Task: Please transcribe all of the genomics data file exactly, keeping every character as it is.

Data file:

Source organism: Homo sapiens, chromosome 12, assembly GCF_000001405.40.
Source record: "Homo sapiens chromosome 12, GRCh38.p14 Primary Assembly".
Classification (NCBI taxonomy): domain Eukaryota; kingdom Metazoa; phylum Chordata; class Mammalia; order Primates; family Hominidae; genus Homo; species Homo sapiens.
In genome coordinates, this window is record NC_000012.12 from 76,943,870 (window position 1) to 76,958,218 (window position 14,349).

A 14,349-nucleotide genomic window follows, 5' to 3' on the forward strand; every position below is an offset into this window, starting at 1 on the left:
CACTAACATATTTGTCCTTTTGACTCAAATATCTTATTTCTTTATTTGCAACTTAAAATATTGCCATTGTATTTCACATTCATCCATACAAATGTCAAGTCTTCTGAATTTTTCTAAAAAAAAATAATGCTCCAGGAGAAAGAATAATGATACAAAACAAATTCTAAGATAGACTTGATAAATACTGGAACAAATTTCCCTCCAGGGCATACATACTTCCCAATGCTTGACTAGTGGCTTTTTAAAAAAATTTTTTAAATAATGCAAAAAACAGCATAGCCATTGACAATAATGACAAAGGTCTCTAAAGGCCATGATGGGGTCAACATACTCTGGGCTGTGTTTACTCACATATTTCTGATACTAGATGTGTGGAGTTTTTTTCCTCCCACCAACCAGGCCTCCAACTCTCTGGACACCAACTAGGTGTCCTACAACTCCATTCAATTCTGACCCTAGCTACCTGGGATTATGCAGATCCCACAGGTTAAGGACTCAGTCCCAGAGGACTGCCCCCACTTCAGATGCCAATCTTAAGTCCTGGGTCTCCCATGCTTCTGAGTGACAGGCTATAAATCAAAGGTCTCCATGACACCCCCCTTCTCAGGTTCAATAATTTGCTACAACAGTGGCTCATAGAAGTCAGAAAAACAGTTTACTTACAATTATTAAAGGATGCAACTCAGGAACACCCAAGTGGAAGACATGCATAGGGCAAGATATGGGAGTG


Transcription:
Source organism: Homo sapiens, chromosome 12, assembly GCF_000001405.40.
Source record: "Homo sapiens chromosome 12, GRCh38.p14 Primary Assembly".
Classification (NCBI taxonomy): domain Eukaryota; kingdom Metazoa; phylum Chordata; class Mammalia; order Primates; family Hominidae; genus Homo; species Homo sapiens.
In genome coordinates, this window is record NC_000012.12 from 76,943,870 (window position 1) to 76,958,218 (window position 14,349).

A 14,349-nucleotide genomic window follows, 5' to 3' on the forward strand; every position below is an offset into this window, starting at 1 on the left:
CACTAACATATTTGTCCTTTTGACTCAAATATCTTATTTCTTTATTTGCAACTTAAAATATTGCCATTGTATTTCACATTCATCCATACAAATGTCAAGTCTTCTGAATTTTTCTAAAAAAAAATAATGCTCCAGGAGAAAGAATAATGATACAAAACAAATTCTAAGATAGACTTGATAAATACTGGAACAAATTTCCCTCCAGGGCATACATACTTCCCAATGCTTGACTAGTGGCTTTTTAAAAAAATTTTTTAAATAATGCAAAAAACAGCATAGCCATTGACAATAATGACAAAGGTCTCTAAAGGCCATGATGGGGTCAACATACTCTGGGCTGTGTTTACTCACATATTTCTGATACTAGATGTGTGGAGTTTTTTTCCTCCCACCAACCAGGCCTCCAACTCTCTGGACACCAACTAGGTGTCCTACAACTCCATTCAATTCTGACCCTAGCTACCTGGGATTATGCAGATCCCACAGGTTAAGGACTCAGTCCCAGAGGACTGCCCCCACTTCAGATGCCAATCTTAAGTCCTGGGTCTCCCATGCTTCTGAGTGACAGGCTATAAATCAAAGGTCTCCATGACACCCCCCTTCTCAGGTTCAATAATTTGCTACAACAGTGGCTCATAGAAGTCAGAAAAACAGTTTACTTACAATTATTAAAGGATGCAACTCAGGAACACCCAAGTGGAAGACATGCATAGGGCAAGATATGGGAGTG